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How does Floop peer review work?

Helping Students Learn by Giving Feedback The Floop Peer Review tools lets teachers run a rapid, anonymous, and scaffolded peer review session during a single class period. After as little as 30 minutes, students have given and received three to five pieces of detailed peer feedback, focused on a specific criteria set by the teacher. Each sample of work a student sees receives feedback structured by the questions:

     1. How much do you agree that the criteria has been met?      2. What do you see in the work sample that supports your opinion?      3. How might your peer improve on the criteria?      4. What would you like to celebrate about this work sample?
Create an assignment Give it a specific criteria to guide the peer review. 
Monitor student submissions as they come in Have students submit & click "Run Peer Review"
Monitor the peer review session during class Give teacher feedback while students work Investigate interesting results & follow up Try Floop

Self-Assessment as the Starting Point for Holistic Feedback Systems

Every time I try a new unit, it seems like givingformative feedback isa more dauntingtask than usual. There areproblemsthat crop up that I can’t anticipate as well as new activities and assessments to design.Time for prep and feedback are both in short supply. Still, I was energized by Floop’srecent research on holistic feedback systemsand wanted to add a new feedback activity to the mix. Here’s what my lesson planning looked likeon our formative “feedback days.” Entry Task:self-assessment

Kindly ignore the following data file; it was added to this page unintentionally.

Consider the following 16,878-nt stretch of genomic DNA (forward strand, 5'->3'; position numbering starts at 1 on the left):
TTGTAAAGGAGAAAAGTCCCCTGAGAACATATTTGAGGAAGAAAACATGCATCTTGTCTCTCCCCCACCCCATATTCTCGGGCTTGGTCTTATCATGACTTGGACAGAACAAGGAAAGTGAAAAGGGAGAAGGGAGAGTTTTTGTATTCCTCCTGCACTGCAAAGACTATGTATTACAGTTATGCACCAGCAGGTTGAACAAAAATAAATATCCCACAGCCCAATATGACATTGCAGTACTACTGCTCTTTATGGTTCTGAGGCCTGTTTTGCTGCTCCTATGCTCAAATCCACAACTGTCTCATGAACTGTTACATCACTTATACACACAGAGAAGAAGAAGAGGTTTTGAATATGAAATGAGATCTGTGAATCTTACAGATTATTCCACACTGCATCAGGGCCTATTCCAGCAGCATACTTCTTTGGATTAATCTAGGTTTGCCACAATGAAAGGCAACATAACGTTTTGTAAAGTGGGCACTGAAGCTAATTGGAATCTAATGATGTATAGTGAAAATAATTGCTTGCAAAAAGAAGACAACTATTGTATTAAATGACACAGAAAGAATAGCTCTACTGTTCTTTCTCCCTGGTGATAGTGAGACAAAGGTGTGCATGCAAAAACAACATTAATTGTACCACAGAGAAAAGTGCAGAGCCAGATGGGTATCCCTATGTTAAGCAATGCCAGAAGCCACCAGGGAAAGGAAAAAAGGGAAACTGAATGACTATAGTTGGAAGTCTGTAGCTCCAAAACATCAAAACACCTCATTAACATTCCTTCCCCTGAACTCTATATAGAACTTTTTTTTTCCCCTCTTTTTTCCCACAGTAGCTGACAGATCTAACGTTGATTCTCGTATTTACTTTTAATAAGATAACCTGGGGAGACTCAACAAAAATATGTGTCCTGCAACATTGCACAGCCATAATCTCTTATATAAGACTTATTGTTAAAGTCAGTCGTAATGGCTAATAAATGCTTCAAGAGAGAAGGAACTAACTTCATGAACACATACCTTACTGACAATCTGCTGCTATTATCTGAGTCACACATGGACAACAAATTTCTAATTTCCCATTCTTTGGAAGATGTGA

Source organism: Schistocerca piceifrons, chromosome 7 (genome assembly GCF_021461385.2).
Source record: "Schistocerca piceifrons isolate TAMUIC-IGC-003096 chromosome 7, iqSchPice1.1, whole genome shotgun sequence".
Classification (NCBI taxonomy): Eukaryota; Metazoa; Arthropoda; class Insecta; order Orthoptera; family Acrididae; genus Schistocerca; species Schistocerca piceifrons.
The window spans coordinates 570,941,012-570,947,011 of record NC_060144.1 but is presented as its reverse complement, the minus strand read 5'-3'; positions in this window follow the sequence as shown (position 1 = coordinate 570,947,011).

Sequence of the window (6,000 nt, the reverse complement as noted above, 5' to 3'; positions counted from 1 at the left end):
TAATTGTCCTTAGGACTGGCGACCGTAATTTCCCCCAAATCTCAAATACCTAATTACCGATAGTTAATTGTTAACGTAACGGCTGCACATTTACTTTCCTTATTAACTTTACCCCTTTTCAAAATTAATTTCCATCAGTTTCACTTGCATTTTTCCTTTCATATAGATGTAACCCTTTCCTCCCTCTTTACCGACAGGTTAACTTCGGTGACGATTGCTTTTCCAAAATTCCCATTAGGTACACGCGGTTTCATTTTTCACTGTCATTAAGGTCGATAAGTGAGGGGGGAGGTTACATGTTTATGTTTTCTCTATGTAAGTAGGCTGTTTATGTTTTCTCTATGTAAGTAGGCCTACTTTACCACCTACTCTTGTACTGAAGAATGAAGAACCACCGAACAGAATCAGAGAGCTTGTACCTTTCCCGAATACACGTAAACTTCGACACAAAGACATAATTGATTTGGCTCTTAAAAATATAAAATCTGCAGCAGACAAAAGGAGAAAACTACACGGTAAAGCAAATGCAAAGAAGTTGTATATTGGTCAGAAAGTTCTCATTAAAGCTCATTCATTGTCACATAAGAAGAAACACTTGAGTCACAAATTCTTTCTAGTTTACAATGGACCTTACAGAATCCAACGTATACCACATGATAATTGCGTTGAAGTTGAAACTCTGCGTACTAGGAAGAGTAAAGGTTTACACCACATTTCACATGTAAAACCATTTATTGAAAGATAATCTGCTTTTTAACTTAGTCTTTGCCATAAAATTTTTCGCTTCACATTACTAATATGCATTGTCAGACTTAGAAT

Learning Activities:peer review, discussion,revision planning
Teacher Task:Select exactly one criterion per student necessitating teacher feedback. Make that selection based on self-assessment and peer review results.

After skimming

In Five Minutes, Teachers Can Begin to Build Students’ Feedback Literacy

“Ms. Matlick, I start to shake when I get on stage. I literally can almost throw up,” one student tells me. We have been knee-deep in a research process for three weeks now asmy students prep for writing their own informative TED talkson topics of their choosing.At the end of the unit, they willeach stand on a red-dotted stage and present their information in front of their peers. Many are excited, but several are naturally apprehensive, or worse. The public speaking element of the project certainly ups the stakes;andgiving the kids many opportunities to test out the stage and their material in front of small groups will do a lot to build confidence. But as we head into the drafting and revision stage of the writing process, I’m reminded of a post by Floop co-founder Christine Witcher. She wrote about howfeedback exchangesthemselvesin any context can be emotionally charged, too. She suggests that by not only preparing kids in the traditional sense for the task at hand, we shouldals…